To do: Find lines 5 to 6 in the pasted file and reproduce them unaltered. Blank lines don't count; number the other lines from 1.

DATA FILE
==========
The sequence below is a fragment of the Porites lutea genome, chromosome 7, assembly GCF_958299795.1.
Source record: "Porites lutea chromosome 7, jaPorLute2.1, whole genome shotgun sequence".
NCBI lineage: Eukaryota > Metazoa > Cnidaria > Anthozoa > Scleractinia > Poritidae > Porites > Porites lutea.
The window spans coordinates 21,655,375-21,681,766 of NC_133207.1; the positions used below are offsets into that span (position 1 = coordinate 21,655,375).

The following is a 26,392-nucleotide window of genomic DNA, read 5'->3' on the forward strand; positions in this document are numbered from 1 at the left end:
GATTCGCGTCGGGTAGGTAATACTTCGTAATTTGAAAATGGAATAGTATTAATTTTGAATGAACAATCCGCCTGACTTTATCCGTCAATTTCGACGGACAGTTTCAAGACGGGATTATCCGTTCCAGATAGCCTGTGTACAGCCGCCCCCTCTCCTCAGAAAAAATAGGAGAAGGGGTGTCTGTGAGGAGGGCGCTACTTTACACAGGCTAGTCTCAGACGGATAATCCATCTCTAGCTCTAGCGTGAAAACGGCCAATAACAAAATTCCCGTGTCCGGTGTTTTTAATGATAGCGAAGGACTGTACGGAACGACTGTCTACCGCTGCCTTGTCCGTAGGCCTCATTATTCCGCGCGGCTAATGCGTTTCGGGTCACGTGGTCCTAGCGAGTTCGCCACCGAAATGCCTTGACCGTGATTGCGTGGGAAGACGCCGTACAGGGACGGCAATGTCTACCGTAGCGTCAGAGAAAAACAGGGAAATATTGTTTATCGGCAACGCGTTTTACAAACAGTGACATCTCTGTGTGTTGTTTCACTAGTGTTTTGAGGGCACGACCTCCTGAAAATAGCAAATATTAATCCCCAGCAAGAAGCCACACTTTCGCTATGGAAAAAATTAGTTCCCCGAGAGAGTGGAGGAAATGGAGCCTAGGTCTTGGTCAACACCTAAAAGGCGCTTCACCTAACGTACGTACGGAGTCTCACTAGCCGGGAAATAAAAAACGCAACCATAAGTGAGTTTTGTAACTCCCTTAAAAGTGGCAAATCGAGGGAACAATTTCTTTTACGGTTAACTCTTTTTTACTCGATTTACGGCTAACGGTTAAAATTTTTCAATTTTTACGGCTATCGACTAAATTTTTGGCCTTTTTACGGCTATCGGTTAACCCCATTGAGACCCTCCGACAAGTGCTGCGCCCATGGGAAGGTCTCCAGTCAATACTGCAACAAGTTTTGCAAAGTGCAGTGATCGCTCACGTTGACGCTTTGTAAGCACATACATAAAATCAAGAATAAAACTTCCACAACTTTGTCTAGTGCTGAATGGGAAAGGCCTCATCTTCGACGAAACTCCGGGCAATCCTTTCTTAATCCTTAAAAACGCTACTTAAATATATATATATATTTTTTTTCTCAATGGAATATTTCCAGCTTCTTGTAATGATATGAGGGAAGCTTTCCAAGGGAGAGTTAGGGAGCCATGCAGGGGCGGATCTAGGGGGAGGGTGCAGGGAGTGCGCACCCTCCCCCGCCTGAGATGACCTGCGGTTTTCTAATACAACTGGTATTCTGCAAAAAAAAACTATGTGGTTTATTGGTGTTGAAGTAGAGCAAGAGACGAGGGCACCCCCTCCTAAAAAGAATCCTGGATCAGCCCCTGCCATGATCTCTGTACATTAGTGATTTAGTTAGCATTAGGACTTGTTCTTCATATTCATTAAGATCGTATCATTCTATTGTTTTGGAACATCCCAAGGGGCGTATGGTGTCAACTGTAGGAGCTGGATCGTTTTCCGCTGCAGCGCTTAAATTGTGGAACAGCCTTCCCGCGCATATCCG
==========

The following is a 26,392-nucleotide window of genomic DNA, read 5'->3' on the forward strand; positions in this document are numbered from 1 at the left end:
GATTCGCGTCGGGTAGGTAATACTTCGTAATTTGAAAATGGAATAGTATTAATTTTGAATGAACAATCCGCCTGACTTTATCCGTCAATTTCGACGGACAGTTTCAAGACGGGATTATCCGTTCCAGATAGCCTGTGTACAGCCGCCCCCTCTCCTCAGAAAAAATAGGAGAAGGGGTGTCTGTGAGGAGGGCGCTACTTTACACAGGCTAGTCTCAGACGGATAATCCATCTCTAGCTCTAGCGTGAAAACGGCCAATAACAAAATTCCCGTGTCCGGTGTTTTTAATGATAGCGAAGGACTGTACGGAACGACTGTCTACCGCTGCCTTGTCCGTAGGCCTCATTATTCCGCGCGGCTAATGCGTTTCGGGTCACGTGGTCCTAGCGAGTTCGCCACCGAAATGCCTTGACCGTGATTGCGTGGGAAGACGCCGTACAGGGACGGCAATGTCTACCGTAGCGTCAGAGAAAAACAGGGAAATATTGTTTATCGGCAACGCGTTTTACAAACAGTGACATCTCTGTGTGTTGTTTCACTAGTGTTTTGAGGGCACGACCTCCTGAAAATAGCAAATATTAATCCCCAGCAAGAAGCCACACTTTCGCTATGGAAAAAATTAGTTCCCCGAGAGAGTGGAGGAAATGGAGCCTAGGTCTTGGTCAACACCTAAAAGGCGCTTCACCTAACGTACGTACGGAGTCTCACTAGCCGGGAAATAAAAAACGCAACCATAAGTGAGTTTTGTAACTCCCTTAAAAGTGGCAAATCGAGGGAACAATTTCTTTTACGGTTAACTCTTTTTTACTCGATTTACGGCTAACGGTTAAAATTTTTCAATTTTTACGGCTATCGACTAAATTTTTGGCCTTTTTACGGCTATCGGTTAACCCCATTGAGACCCTCCGACAAGTGCTGCGCCCATGGGAAGGTCTCCAGTCAATACTGCAACAAGTTTTGCAAAGTGCAGTGATCGCTCACGTTGACGCTTTGTAAGCACATACATAAAATCAAGAATAAAACTTCCACAACTTTGTCTAGTGCTGAATGGGAAAGGCCTCATCTTCGACGAAACTCCGGGCAATCCTTTCTTAATCCTTAAAAACGCTACTTAAATATATATATATATTTTTTTTCTCAATGGAATATTTCCAGCTTCTTGTAATGATATGAGGGAAGCTTTCCAAGGGAGAGTTAGGGAGCCATGCAGGGGCGGATCTAGGGGGAGGGTGCAGGGAGTGCGCACCCTCCCCCGCCTGAGATGACCTGCGGTTTTCTAATACAACTGGTATTCTGCAAAAAAAAACTATGTGGTTTATTGGTGTTGAAGTAGAGCAAGAGACGAGGGCACCCCCTCCTAAAAAGAATCCTGGATCAGCCCCTGCCATGATCTCTGTACATTAGTGATTTAGTTAGCATTAGGACTTGTTCTTCATATTCATTAAGATCGTATCATTCTATTGTTTTGGAACATCCCAAGGGGCGTATGGTGTCAACTGTAGGAGCTGGATCGTTTTCCGCTGCAGCGCTTAAATTGTGGAACAGCCTTCCCGCGCATATCCG